High Performance synchronization of large number of small files

Summary

This article documents performance options for using async with large numbers of small files.  The testing and demonstrations were done on Windows systems, but all of the settings do apply in Linux.

Details

Here is an example command.  Details are provided below.

"C:\Program Files\Aspera\Enterprise Server\bin\async.exe" -L C:\Logs:200 -k none -q -N MIGRATE -c none --pending-max=10000 --preserve-acls=native --transfer-threads=4 -R C:\Logs:200 -d C:\data\ -r aspera@192.168.35.117:"C:\data\" -w aspera -K PUSH -a fair -l 500m -x 

Logging 

Although not necessary, it can come in handy to create a separate log file for your sync job.  The -L is for local, and -R for remote.  The addition of ':200' will enable the logs to grow to 200 MB before being rotated.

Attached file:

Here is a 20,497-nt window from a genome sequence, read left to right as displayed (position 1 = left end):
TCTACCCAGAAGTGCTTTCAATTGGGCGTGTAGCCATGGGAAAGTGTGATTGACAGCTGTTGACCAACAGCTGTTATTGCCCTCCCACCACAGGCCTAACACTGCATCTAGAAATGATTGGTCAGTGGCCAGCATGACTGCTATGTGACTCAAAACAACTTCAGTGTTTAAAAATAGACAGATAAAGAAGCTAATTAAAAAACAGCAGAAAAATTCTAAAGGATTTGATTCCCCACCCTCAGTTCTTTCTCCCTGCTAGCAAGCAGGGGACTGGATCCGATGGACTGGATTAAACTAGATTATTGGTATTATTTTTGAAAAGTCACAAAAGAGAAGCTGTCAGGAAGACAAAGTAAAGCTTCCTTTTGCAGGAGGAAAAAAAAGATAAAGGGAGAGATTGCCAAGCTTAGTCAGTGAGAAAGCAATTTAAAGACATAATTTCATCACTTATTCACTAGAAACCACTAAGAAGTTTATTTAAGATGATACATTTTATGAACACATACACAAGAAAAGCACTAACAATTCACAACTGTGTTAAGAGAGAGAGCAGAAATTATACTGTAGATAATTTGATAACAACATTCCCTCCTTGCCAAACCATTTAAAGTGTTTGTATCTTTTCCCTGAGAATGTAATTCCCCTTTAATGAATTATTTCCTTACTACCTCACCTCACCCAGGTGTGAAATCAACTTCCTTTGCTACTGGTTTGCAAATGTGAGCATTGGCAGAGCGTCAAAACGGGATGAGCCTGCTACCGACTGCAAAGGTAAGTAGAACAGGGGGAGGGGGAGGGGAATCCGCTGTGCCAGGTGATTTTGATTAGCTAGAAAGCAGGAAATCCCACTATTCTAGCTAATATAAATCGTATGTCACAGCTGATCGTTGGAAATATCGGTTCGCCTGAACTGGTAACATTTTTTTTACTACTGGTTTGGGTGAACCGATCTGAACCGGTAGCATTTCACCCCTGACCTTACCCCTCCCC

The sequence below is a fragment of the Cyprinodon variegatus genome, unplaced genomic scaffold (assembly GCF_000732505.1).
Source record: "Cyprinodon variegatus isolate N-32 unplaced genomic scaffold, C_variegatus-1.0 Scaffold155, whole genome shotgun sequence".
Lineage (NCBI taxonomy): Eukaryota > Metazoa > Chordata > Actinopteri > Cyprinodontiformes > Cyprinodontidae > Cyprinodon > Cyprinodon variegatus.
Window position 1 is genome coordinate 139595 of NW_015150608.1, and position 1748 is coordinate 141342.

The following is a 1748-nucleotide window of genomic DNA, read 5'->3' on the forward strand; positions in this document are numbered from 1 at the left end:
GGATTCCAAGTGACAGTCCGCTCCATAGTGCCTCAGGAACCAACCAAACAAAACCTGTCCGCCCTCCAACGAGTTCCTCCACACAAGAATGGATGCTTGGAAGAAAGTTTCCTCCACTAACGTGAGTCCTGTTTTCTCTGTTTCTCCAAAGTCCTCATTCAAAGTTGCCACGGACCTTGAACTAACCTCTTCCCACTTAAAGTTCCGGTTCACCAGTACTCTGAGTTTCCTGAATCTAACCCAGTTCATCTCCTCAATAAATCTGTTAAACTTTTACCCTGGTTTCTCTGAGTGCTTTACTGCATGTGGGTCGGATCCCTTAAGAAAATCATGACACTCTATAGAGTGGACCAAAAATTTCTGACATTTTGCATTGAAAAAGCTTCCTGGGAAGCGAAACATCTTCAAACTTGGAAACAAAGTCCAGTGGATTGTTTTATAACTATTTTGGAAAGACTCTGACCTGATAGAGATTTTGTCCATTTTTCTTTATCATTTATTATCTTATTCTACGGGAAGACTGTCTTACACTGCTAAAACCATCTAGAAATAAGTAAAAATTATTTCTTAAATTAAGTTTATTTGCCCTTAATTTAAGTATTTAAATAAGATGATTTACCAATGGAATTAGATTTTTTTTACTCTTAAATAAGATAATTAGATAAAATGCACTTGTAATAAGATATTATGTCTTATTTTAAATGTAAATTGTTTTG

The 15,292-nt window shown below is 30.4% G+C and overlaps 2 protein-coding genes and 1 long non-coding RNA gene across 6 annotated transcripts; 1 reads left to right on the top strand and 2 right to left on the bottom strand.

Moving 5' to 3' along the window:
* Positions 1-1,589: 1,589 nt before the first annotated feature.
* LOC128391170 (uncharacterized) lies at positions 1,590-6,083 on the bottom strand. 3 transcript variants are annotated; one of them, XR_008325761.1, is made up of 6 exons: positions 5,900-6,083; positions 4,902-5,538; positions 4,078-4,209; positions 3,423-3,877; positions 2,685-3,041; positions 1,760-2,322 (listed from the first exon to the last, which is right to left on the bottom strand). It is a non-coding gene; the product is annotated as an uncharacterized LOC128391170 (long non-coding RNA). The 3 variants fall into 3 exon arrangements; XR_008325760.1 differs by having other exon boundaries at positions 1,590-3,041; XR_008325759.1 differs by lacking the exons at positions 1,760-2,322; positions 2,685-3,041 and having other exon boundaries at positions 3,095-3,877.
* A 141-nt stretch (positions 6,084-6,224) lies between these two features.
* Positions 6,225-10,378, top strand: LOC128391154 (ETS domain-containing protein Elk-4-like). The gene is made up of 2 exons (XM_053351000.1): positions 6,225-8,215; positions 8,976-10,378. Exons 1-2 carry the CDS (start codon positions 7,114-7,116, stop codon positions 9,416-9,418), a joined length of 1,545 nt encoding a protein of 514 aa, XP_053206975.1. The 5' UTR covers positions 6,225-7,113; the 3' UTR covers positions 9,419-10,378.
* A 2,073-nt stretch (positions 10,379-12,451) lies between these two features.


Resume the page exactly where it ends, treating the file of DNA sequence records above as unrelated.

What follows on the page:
-L C:\Logs:200   (local log folder - goes at the beginning of the command)
-R C:\Logs:200   (remote log folder - remote log configuration must come after -N)

Resume

The resume option is not useful for small files. 

-k none

Encryption

If you already have a secure connection between source and destination, you should consider turning off encryption to get a boost in performance.

-c none

Pending files

It is helpful to increase the number of files pending transfer.  With small files, you can easily be blocked at the default of 2,000.

--pending-max=10000

Preserving Windows Permissions

Data center migrations often require the preservation of permissions and ACLs.

--preserve-acls=native

Multiple transfer threads

Since ascp is single threaded, you can often get improved performance by using multiple ascp processes to move the data.  In my example, we set the limit to 4.  This value should match the number of CPU cores.

--transfer-threads=4

 

 

 

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